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Qi, et al. (2013) sought to determine whether the novel avian influenza H7N9 virus can transmit from person to person and its efficiency. The researchers conducted epidemiological investigations after a family cluster of two patients with avian H7N9 was discovered in March 2013 in Wuxi, Eastern China.
Samples from the patients and environments were collected and tested by real time reverse transcriptase-polymerase chain reaction (rRT-PCR), viral culture, and haemagglutination inhibition assay. Any close contacts who became ill had samples tested for avian H7N9 by rRT-PCR. Paired serum samples were obtained from contacts for serological testing by haemagglutination inhibition assays.
The index patient became ill five to six days after his last exposure to poultry. The second patient, his 32-year-old daughter who provided unprotected bedside care in the hospital, had no known exposure to poultry. She developed symptoms six days after her last contact with her father. Two strains were isolated successfully from the two patients. Genome sequence and analyses of phylogenetic trees showed that both viruses were almost genetically identical. Forty three close contacts of both patients were identified. One had mild illness but had negative results for avian H7N9 by rRT-PCR. All 43 close contacts tested negative for haemagglutination inhibition antibodies specific for avian H7N9.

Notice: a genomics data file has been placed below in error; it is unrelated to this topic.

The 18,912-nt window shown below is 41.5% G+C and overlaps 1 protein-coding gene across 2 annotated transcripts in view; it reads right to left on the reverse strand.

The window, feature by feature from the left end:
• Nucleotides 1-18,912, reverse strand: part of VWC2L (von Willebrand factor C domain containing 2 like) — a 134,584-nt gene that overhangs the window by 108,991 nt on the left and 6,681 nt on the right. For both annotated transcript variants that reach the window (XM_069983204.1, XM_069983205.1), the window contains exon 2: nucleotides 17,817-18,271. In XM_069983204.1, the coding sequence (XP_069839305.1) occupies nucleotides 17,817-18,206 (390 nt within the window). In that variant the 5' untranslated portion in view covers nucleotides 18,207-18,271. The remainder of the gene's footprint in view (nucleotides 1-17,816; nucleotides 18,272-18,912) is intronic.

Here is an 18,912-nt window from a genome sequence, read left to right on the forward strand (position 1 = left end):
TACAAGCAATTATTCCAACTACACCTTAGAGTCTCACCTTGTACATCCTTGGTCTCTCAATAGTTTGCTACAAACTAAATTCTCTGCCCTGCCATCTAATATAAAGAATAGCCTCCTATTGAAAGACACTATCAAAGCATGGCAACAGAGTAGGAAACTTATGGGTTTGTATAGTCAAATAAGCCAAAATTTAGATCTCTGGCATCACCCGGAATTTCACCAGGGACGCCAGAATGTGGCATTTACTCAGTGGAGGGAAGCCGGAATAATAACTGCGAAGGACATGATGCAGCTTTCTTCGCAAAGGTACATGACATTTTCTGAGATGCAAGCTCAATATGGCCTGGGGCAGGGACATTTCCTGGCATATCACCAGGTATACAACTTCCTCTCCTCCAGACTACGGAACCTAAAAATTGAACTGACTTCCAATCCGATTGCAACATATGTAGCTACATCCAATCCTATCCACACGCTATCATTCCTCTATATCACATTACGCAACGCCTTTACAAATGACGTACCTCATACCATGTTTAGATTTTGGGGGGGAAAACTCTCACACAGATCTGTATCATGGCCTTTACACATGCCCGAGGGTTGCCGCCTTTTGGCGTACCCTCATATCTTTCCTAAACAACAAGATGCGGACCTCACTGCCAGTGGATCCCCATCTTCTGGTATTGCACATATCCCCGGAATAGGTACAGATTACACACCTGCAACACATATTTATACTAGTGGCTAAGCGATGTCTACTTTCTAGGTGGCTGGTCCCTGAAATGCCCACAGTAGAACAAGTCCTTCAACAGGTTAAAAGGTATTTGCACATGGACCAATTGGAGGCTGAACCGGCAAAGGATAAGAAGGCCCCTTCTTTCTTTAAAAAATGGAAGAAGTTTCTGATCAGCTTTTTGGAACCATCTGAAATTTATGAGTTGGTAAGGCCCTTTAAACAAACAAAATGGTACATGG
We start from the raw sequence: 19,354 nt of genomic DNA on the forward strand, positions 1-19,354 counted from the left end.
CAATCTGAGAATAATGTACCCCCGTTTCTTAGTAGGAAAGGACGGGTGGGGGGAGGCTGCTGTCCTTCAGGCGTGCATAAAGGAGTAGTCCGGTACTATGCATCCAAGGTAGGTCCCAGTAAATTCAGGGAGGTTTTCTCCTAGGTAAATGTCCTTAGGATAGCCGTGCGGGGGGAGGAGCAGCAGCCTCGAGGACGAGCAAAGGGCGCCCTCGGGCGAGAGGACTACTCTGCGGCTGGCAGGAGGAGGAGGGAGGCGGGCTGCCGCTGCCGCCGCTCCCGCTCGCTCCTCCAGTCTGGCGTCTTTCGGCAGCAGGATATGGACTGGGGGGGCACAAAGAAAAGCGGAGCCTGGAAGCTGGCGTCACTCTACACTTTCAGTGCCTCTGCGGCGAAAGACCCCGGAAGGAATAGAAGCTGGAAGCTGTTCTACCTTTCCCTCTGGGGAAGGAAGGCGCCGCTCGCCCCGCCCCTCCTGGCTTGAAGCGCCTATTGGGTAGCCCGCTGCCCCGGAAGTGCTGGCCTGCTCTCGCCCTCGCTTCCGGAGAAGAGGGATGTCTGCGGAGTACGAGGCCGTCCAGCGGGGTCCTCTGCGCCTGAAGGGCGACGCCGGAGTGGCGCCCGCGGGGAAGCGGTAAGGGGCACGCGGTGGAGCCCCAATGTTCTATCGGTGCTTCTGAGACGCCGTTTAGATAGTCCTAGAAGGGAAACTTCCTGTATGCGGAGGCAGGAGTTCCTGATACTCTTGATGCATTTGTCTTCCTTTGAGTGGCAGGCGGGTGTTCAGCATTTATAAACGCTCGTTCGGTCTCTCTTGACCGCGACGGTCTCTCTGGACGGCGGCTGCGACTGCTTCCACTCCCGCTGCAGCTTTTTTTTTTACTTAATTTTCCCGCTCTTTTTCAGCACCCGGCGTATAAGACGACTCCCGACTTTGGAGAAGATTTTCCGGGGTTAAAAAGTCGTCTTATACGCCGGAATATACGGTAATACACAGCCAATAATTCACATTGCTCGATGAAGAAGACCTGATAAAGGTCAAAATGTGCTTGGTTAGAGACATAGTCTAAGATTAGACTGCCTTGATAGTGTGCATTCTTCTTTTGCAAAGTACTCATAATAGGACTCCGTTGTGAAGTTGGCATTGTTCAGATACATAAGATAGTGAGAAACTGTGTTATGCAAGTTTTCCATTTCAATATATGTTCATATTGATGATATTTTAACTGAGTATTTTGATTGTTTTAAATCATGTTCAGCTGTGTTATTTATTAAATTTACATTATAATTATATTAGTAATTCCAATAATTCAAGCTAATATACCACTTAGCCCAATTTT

The researchers say the infection of the daughter probably resulted from contact with her father (the index patient) during unprotected exposure, suggesting that in this cluster the virus was able to transmit from person to person. The transmissibility was limited and non-sustainable. Their research was published in BMJ.
Reference: Qi X,Â Qian YH, et al. Probable person to person transmission of novel avian influenza A (H7N9) virus in Eastern China, 2013: epidemiological investigation. BMJ 2013. 347:f4752.